Alex Klein, a sophomore, argued that the debate strayed away from policy contentions at times.

“It’s more concerned with how they carry themselves,” Klein said.

Much of the audience of Harvey Ingham laughed at the raucousness and patent absurdity of Trump’s prods. However, other candidates soon began to take aim at Trump.

In a performance that far exceeded that of the previous debate, Jeb Bush seemed much more confident and ready with answers. That being said, his performance still paled in comparison to many other candidates and did not seem fitting for someone who was the presumed nominee.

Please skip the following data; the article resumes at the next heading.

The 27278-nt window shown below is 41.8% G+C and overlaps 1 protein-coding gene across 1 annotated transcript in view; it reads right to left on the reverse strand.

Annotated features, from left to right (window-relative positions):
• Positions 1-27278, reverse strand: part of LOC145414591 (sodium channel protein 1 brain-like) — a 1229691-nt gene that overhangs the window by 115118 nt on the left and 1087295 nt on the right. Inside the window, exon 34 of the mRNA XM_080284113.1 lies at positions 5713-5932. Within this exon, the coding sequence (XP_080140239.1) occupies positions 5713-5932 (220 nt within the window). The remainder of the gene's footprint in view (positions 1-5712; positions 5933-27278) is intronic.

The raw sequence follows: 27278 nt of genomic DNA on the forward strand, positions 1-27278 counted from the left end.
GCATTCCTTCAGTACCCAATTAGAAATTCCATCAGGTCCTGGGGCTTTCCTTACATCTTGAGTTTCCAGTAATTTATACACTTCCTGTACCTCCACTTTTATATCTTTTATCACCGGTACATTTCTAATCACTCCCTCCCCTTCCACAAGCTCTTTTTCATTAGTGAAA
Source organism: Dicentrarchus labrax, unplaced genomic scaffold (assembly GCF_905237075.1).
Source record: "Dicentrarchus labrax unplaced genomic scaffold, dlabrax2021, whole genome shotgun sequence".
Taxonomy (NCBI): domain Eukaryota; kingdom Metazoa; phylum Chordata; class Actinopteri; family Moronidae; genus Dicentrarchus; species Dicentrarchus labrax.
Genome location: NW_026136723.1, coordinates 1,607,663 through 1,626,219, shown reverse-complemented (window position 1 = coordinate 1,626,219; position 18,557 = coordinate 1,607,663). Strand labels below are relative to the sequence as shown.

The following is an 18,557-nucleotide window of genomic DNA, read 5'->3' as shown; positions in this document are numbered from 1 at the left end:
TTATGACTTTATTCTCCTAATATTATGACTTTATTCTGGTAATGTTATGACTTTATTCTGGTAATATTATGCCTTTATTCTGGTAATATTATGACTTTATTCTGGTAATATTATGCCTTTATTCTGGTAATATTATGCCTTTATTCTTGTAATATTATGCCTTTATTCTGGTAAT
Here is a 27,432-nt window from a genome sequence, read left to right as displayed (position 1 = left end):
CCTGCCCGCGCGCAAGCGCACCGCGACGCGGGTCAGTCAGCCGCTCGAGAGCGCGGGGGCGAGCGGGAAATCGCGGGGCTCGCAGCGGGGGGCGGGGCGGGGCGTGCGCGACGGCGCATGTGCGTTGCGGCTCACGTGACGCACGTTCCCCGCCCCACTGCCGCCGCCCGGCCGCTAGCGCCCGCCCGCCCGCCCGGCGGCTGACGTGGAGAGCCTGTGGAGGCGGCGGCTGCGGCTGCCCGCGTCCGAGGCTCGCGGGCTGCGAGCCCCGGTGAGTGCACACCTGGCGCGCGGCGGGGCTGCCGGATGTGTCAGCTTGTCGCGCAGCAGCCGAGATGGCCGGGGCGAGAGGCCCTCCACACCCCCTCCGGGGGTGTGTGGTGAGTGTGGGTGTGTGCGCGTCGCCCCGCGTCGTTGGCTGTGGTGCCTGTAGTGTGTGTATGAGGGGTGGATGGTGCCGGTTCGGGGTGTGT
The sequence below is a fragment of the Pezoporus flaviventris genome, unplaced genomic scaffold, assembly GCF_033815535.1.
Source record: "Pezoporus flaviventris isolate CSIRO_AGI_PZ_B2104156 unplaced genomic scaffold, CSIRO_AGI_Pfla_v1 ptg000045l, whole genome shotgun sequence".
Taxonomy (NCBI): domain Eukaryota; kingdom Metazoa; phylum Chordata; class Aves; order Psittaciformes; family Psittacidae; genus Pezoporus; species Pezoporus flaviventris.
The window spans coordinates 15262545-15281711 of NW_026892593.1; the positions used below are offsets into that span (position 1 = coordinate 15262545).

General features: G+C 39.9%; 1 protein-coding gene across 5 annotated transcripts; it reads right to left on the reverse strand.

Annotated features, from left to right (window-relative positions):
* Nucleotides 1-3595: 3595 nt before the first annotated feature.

Although he initiated the nascent rumblings of a discussion over mass incarceration with Rand Paul after having admitted to smoking marijuana, the conversation did not last nearly as long as Bush’s confrontations with Trump. Bush argued that Trump had tried to donate to his campaigns in Florida in an effort to get gambling laws changed. Trump denied the claim vociferously. Bush said that Trump should apologize for his comments about Bush’s wife; Trump refused.

Scott Walker made some valiant attempts to rescue himself from his precipitous decline in recent weeks, especially in Iowa, where he was originally predicted to do quite well. (Walker would drop out of the race six days later.) Ben Carson maintained his non-aggressive demeanor and stalwart conservatism that has helped him climb closer to Trump’s summit.